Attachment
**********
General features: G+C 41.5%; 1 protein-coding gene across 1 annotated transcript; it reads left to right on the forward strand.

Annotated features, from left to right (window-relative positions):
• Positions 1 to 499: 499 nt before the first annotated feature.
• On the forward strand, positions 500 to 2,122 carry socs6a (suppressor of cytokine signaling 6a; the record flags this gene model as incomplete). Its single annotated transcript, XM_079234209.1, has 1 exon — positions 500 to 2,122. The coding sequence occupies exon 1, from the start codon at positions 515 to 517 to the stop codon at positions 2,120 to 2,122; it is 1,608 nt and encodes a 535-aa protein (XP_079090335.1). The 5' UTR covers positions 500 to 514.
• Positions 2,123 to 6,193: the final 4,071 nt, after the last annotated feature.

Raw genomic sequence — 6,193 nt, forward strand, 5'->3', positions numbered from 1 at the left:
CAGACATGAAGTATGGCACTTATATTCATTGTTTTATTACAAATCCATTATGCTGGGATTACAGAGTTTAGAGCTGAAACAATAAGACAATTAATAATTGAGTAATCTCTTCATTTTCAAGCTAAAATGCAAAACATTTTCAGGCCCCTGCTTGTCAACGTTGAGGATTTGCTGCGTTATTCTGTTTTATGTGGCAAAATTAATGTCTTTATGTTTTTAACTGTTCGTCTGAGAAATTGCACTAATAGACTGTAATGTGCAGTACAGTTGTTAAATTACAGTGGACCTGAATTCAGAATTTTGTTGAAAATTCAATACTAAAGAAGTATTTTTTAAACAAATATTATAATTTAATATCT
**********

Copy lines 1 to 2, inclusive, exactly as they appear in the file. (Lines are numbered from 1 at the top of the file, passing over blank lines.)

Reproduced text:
General features: G+C 41.5%; 1 protein-coding gene across 1 annotated transcript; it reads left to right on the forward strand.

Annotated features, from left to right (window-relative positions):